Bentley Continental GT V8 S
Added poise and punch sharpen Crewe’s capable cruiser
If there has been one constant refrain from customer to company in the decade since the new generation of VW-financed Bentley models went on sale, it is a desire for more sporting models.
Of course Bentley is doing just fine as it is, selling more cars last year than in any other during its history – twice as many as it did in the depths of the 2009 slump. Even so, for those who want their winged Bs to adorn the front of cars that are not necessarily that much faster but are certainly far more fun, Bentley now presents S versions of its V8-powered Continental GT and GTC coupé and convertible.
The headline number – an additional 21bhp for the 4-litre twin-turbo V8 – is actually almost irrelevant, because in a car that already had 500bhp and weighs 2.3 tonnes, you’ll notice it most on paper where it is claimed to knock 0.3sec off the 0-62mph time. Far more important is the recalibrated transmission, the less intrusive ESP and suspension that’s been modified in every respect from its dampers to its bushing. The front springs are more than half as stiff again, as is the rear anti-roll bar. The rear springs are a third stiffer, the dampers programmed to give more resistance in both bump and rebound while all bush rates are up by as much as 70 per cent.
What else is up is the price, by an average of about £16,000 so that this V8 model is actually now more expensive than the cheaper of the two 12-cylinder Continentals also on sale.
Is it worth it? No and yes. There’s little these modifications bring to make the convertible GTC a better car. Yet it’s a little sharper but without the sporting brief, lower weight or structural rigidity of its closed GT brother, much of the gain is either wasted or traded for a deterioration in ride quality that’s simply not worth it. In standard trim this car is an effortlessly able Grand Tourer and given that you’re never going to get very nearly 2.5 tonnes of convertible to handle like a sports car, there seems little point in trying.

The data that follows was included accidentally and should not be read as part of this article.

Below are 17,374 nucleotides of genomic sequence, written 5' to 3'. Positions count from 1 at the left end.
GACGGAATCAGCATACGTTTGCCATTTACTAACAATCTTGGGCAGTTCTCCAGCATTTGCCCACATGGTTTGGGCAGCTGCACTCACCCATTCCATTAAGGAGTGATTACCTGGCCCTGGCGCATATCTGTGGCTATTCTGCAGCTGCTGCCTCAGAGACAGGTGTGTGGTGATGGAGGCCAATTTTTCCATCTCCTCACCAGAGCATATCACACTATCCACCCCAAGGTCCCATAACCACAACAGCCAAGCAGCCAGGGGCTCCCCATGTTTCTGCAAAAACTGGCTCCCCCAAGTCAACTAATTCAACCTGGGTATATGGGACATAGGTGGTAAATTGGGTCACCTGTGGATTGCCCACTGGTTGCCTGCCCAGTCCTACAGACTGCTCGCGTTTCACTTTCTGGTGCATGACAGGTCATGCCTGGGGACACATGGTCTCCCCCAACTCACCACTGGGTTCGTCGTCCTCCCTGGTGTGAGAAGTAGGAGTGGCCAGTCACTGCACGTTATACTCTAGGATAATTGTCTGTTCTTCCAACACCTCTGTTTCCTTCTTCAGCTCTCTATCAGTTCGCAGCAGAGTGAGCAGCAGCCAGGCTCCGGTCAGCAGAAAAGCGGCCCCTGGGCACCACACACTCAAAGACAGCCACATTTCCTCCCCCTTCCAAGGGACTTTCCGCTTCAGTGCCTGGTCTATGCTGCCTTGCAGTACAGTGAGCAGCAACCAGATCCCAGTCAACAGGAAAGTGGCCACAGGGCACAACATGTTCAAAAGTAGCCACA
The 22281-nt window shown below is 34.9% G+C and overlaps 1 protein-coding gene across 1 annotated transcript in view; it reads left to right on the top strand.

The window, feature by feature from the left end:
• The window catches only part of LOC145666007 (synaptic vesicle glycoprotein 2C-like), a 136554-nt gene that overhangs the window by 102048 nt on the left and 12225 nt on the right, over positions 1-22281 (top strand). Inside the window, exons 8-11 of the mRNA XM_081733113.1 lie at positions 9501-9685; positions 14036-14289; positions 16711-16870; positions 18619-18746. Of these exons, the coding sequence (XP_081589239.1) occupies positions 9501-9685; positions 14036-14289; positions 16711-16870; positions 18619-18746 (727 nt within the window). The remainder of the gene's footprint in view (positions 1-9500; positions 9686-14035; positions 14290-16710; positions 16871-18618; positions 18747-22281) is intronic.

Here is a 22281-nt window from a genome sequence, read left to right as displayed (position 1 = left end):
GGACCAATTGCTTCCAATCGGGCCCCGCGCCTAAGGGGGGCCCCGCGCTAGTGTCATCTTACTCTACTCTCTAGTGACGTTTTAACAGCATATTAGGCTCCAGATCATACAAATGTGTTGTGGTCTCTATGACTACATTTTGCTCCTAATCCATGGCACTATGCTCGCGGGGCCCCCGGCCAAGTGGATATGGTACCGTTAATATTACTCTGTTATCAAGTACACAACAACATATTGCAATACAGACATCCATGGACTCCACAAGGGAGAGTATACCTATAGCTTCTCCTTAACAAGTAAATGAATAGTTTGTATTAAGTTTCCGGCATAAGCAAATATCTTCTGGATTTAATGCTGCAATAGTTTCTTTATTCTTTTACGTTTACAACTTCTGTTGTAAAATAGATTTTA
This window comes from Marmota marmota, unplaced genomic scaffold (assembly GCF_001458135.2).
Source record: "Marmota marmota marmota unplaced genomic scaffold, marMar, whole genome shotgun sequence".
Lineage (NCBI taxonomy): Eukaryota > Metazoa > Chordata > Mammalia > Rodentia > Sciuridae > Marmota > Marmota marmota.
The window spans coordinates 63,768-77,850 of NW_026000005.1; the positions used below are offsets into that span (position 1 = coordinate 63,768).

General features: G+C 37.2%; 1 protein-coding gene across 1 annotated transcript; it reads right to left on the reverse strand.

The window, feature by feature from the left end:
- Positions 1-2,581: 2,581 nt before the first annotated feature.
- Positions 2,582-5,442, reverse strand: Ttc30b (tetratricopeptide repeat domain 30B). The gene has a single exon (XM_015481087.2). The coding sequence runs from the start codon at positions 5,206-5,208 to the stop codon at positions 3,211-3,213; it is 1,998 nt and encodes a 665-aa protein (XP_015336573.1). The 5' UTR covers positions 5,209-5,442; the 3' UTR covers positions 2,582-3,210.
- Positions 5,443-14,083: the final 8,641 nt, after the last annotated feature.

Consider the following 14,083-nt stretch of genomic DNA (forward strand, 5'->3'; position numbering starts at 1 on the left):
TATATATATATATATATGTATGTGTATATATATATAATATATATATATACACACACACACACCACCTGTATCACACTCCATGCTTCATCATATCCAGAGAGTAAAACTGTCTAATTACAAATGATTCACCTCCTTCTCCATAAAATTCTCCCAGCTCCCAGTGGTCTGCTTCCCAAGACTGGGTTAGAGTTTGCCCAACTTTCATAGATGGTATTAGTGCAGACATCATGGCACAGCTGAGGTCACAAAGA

The fixed-head GT presents a very different case. With a massively stiff platform upon which to work, the changes in the suspension can really be felt: indeed, I’d say I’ve never driven another front-engined car of remotely commensurate weight that felt so agile. There’s more feel from the chassis and steering as they respond to the additional loadings the car is now able to generate, and it even adjusts its line reasonably smartly if told to do so by the accelerator. A Bentley you can steer on the throttle? You might not believe it, and nor did I at first, but you can.
Die-hard Bentley fans are hoping this is a mere amuse-bouche before the real game-changing Bentley Continental comes along. This one will not be based on its GT3 racer, because that would be impractical, but it will be inspired by it and informed to the extent that it will be rear-drive only and not merely a few dozen kilos lighter but a few hundred.
I know none of this officially and most at Bentley are keeping tight-lipped. But I know a nod and a wink when I see one, and I’ve seen enough to know it’s something being taken very seriously indeed right now in Crewe.
Engine: 4.0 litres, 8 cylinders
Power: 521bhp @ 6000rpm
Torque: 502lb ft @ 1700rpm
Transmission: eight-speed paddle shift, four-wheel drive
Top speed: 192mph
Economy: 26.8 mpg